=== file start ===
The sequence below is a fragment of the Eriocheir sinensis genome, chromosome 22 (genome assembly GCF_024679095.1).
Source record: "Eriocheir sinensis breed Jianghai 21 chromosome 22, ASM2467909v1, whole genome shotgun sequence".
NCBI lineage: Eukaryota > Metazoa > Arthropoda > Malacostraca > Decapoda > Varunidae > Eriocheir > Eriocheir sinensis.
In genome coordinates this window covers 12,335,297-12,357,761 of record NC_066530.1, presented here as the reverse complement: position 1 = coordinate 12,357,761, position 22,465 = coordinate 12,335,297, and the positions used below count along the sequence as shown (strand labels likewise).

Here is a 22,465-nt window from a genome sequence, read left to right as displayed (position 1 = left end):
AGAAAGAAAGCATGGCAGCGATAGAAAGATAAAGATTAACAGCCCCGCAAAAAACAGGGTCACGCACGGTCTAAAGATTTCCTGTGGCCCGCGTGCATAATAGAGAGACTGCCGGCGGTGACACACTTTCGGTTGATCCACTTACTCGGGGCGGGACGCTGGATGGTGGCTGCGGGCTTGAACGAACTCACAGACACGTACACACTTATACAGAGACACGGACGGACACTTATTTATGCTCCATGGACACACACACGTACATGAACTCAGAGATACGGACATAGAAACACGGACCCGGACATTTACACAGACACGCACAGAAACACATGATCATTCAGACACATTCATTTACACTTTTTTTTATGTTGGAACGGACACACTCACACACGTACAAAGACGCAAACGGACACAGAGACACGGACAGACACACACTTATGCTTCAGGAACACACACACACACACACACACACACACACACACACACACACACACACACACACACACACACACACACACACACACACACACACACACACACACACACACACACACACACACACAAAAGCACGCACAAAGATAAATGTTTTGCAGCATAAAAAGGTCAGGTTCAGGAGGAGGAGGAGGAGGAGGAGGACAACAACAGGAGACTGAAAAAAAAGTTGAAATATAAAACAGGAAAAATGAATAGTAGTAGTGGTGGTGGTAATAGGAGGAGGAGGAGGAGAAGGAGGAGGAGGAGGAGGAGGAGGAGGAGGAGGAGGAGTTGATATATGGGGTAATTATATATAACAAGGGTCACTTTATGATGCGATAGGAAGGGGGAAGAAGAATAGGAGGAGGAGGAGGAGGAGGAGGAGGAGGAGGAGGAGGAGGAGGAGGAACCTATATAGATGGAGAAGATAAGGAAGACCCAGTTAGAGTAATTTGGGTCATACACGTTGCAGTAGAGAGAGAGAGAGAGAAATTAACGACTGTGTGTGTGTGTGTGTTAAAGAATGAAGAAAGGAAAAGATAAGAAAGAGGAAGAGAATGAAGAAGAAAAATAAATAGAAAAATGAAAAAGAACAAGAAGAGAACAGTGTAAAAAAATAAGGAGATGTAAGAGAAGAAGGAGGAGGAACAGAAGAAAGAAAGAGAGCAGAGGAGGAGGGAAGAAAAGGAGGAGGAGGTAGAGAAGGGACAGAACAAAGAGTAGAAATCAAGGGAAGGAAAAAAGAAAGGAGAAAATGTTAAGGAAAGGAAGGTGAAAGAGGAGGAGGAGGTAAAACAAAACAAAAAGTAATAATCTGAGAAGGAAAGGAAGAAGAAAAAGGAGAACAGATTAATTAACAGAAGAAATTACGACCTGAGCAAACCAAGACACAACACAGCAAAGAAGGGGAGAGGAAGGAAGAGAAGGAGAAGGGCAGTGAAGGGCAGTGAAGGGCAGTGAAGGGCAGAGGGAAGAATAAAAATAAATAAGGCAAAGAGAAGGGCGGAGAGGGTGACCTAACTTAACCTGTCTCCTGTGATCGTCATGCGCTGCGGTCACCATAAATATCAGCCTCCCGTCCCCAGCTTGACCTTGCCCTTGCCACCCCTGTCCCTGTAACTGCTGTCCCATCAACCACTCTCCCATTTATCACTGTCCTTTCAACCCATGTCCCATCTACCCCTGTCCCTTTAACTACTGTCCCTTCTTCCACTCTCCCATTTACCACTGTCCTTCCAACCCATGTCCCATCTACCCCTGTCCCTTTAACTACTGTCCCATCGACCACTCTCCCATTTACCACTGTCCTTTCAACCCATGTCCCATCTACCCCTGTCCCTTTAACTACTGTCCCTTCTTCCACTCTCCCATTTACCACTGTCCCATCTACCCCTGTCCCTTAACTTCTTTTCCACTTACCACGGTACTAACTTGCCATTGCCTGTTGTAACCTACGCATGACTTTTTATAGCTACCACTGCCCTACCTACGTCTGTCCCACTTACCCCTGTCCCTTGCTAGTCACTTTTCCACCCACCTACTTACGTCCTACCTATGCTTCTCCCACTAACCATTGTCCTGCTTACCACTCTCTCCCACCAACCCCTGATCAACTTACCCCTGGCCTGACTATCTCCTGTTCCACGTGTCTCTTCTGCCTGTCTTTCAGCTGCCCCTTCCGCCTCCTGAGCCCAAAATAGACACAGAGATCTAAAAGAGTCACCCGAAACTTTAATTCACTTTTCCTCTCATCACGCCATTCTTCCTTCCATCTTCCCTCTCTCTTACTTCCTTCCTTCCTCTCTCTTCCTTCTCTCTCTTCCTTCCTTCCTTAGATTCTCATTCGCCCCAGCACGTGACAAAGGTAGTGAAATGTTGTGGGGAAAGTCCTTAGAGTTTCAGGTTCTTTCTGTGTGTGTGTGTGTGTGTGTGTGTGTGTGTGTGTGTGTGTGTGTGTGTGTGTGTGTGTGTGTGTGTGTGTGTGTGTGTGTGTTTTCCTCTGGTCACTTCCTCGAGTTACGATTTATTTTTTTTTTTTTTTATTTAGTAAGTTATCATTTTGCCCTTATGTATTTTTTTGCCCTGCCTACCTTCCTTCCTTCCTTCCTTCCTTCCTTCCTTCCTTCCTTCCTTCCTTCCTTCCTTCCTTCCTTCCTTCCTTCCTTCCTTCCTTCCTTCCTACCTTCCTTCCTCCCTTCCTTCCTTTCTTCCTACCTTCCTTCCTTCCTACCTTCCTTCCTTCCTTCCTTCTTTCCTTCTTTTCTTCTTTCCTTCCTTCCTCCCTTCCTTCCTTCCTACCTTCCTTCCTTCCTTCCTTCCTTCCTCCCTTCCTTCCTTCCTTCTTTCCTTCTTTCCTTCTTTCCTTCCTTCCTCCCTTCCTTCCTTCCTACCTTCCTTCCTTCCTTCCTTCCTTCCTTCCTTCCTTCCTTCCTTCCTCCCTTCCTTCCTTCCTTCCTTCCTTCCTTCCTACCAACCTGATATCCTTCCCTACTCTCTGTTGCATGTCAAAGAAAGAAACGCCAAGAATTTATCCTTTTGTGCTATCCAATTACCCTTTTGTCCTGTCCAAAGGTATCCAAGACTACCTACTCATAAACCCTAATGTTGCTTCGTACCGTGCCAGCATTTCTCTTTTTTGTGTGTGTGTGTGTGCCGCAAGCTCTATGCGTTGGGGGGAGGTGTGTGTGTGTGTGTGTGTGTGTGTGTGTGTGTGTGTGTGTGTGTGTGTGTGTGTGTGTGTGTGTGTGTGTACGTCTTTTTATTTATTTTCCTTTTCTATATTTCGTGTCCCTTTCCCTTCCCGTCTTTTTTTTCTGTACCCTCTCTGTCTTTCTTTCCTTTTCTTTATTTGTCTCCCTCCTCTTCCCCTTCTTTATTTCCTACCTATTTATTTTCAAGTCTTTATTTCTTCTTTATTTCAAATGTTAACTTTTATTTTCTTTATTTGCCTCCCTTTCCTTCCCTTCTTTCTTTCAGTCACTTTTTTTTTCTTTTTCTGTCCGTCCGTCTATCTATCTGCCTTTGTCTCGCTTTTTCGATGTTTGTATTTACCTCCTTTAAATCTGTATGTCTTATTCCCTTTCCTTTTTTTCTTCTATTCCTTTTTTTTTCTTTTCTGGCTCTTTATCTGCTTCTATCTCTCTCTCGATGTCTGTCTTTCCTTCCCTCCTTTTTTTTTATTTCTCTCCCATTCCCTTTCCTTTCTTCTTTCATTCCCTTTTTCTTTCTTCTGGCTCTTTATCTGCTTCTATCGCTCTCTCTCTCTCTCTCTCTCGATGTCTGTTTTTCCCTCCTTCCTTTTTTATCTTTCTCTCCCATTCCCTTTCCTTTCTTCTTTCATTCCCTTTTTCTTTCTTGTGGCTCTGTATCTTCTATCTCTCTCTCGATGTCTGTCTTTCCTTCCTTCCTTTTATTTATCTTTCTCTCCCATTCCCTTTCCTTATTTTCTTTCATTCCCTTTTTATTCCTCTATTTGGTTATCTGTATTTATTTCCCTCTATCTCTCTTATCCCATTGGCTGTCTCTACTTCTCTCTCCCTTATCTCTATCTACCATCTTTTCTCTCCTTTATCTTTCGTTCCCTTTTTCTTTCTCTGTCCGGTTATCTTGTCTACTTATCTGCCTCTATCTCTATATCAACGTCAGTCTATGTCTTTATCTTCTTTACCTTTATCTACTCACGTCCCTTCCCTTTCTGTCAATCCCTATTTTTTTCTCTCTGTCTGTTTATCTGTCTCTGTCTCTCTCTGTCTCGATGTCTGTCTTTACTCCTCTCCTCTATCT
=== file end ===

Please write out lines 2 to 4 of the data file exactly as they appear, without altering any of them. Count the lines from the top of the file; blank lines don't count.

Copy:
Source record: "Eriocheir sinensis breed Jianghai 21 chromosome 22, ASM2467909v1, whole genome shotgun sequence".
NCBI lineage: Eukaryota > Metazoa > Arthropoda > Malacostraca > Decapoda > Varunidae > Eriocheir > Eriocheir sinensis.
In genome coordinates this window covers 12,335,297-12,357,761 of record NC_066530.1, presented here as the reverse complement: position 1 = coordinate 12,357,761, position 22,465 = coordinate 12,335,297, and the positions used below count along the sequence as shown (strand labels likewise).